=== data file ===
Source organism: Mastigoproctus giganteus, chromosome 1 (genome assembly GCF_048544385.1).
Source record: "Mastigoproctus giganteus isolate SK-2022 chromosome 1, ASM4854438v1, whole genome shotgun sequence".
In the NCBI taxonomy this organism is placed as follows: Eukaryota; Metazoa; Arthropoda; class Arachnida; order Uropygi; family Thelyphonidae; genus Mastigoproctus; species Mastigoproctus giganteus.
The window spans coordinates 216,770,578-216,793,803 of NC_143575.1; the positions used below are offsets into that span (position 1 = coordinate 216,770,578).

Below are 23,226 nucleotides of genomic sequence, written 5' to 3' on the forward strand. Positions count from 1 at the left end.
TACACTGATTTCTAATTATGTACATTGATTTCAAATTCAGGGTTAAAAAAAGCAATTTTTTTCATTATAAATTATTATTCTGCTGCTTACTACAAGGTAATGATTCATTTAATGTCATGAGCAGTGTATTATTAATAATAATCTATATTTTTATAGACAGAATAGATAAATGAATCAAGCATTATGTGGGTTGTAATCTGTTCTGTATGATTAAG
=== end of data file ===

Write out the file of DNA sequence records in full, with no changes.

Source organism: Mastigoproctus giganteus, chromosome 1 (genome assembly GCF_048544385.1).
Source record: "Mastigoproctus giganteus isolate SK-2022 chromosome 1, ASM4854438v1, whole genome shotgun sequence".
In the NCBI taxonomy this organism is placed as follows: Eukaryota; Metazoa; Arthropoda; class Arachnida; order Uropygi; family Thelyphonidae; genus Mastigoproctus; species Mastigoproctus giganteus.
The window spans coordinates 216,770,578-216,793,803 of NC_143575.1; the positions used below are offsets into that span (position 1 = coordinate 216,770,578).

Below are 23,226 nucleotides of genomic sequence, written 5' to 3' on the forward strand. Positions count from 1 at the left end.
TACACTGATTTCTAATTATGTACATTGATTTCAAATTCAGGGTTAAAAAAAGCAATTTTTTTCATTATAAATTATTATTCTGCTGCTTACTACAAGGTAATGATTCATTTAATGTCATGAGCAGTGTATTATTAATAATAATCTATATTTTTATAGACAGAATAGATAAATGAATCAAGCATTATGTGGGTTGTAATCTGTTCTGTATGATTAAG